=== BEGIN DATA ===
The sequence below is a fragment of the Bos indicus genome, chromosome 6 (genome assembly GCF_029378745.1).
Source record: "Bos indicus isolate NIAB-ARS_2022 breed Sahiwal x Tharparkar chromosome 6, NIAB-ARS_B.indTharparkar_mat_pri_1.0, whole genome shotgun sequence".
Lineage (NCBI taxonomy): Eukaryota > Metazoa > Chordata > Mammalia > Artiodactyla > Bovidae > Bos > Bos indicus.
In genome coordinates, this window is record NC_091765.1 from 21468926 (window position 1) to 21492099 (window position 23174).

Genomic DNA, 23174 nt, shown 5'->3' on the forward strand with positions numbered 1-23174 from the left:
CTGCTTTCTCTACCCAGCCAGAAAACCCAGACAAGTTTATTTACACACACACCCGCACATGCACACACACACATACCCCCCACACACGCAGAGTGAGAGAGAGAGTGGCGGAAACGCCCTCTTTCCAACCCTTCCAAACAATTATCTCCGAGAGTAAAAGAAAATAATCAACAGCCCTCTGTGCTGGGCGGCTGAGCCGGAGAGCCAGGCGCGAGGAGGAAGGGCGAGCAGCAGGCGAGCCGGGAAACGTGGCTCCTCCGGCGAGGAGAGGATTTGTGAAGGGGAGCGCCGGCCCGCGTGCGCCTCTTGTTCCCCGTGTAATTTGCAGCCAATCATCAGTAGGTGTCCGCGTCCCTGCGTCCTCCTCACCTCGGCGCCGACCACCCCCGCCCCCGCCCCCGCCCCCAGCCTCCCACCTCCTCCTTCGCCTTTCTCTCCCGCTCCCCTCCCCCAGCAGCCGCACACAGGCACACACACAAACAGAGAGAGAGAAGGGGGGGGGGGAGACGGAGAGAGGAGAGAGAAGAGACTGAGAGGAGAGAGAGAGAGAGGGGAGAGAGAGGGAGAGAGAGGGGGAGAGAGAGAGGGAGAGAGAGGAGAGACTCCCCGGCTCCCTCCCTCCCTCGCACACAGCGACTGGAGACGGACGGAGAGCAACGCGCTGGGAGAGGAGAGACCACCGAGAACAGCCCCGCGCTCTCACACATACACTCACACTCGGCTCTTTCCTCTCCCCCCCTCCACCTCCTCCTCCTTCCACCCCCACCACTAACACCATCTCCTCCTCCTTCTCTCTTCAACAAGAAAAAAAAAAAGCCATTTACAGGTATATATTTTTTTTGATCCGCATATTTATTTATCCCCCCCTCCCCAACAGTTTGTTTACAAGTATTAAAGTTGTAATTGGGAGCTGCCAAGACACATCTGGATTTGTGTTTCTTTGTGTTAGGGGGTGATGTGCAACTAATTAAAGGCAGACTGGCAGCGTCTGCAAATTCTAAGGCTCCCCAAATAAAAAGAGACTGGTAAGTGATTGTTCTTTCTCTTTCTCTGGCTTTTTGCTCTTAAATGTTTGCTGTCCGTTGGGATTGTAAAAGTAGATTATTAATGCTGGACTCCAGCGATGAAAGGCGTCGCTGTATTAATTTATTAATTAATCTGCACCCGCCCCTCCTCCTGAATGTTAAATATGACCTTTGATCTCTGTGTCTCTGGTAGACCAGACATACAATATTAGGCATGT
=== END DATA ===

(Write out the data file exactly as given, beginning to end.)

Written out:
The sequence below is a fragment of the Bos indicus genome, chromosome 6 (genome assembly GCF_029378745.1).
Source record: "Bos indicus isolate NIAB-ARS_2022 breed Sahiwal x Tharparkar chromosome 6, NIAB-ARS_B.indTharparkar_mat_pri_1.0, whole genome shotgun sequence".
Lineage (NCBI taxonomy): Eukaryota > Metazoa > Chordata > Mammalia > Artiodactyla > Bovidae > Bos > Bos indicus.
In genome coordinates, this window is record NC_091765.1 from 21468926 (window position 1) to 21492099 (window position 23174).

Genomic DNA, 23174 nt, shown 5'->3' on the forward strand with positions numbered 1-23174 from the left:
CTGCTTTCTCTACCCAGCCAGAAAACCCAGACAAGTTTATTTACACACACACCCGCACATGCACACACACACATACCCCCCACACACGCAGAGTGAGAGAGAGAGTGGCGGAAACGCCCTCTTTCCAACCCTTCCAAACAATTATCTCCGAGAGTAAAAGAAAATAATCAACAGCCCTCTGTGCTGGGCGGCTGAGCCGGAGAGCCAGGCGCGAGGAGGAAGGGCGAGCAGCAGGCGAGCCGGGAAACGTGGCTCCTCCGGCGAGGAGAGGATTTGTGAAGGGGAGCGCCGGCCCGCGTGCGCCTCTTGTTCCCCGTGTAATTTGCAGCCAATCATCAGTAGGTGTCCGCGTCCCTGCGTCCTCCTCACCTCGGCGCCGACCACCCCCGCCCCCGCCCCCGCCCCCAGCCTCCCACCTCCTCCTTCGCCTTTCTCTCCCGCTCCCCTCCCCCAGCAGCCGCACACAGGCACACACACAAACAGAGAGAGAGAAGGGGGGGGGGGAGACGGAGAGAGGAGAGAGAAGAGACTGAGAGGAGAGAGAGAGAGAGGGGAGAGAGAGGGAGAGAGAGGGGGAGAGAGAGAGGGAGAGAGAGGAGAGACTCCCCGGCTCCCTCCCTCCCTCGCACACAGCGACTGGAGACGGACGGAGAGCAACGCGCTGGGAGAGGAGAGACCACCGAGAACAGCCCCGCGCTCTCACACATACACTCACACTCGGCTCTTTCCTCTCCCCCCCTCCACCTCCTCCTCCTTCCACCCCCACCACTAACACCATCTCCTCCTCCTTCTCTCTTCAACAAGAAAAAAAAAAAGCCATTTACAGGTATATATTTTTTTTGATCCGCATATTTATTTATCCCCCCCTCCCCAACAGTTTGTTTACAAGTATTAAAGTTGTAATTGGGAGCTGCCAAGACACATCTGGATTTGTGTTTCTTTGTGTTAGGGGGTGATGTGCAACTAATTAAAGGCAGACTGGCAGCGTCTGCAAATTCTAAGGCTCCCCAAATAAAAAGAGACTGGTAAGTGATTGTTCTTTCTCTTTCTCTGGCTTTTTGCTCTTAAATGTTTGCTGTCCGTTGGGATTGTAAAAGTAGATTATTAATGCTGGACTCCAGCGATGAAAGGCGTCGCTGTATTAATTTATTAATTAATCTGCACCCGCCCCTCCTCCTGAATGTTAAATATGACCTTTGATCTCTGTGTCTCTGGTAGACCAGACATACAATATTAGGCATGT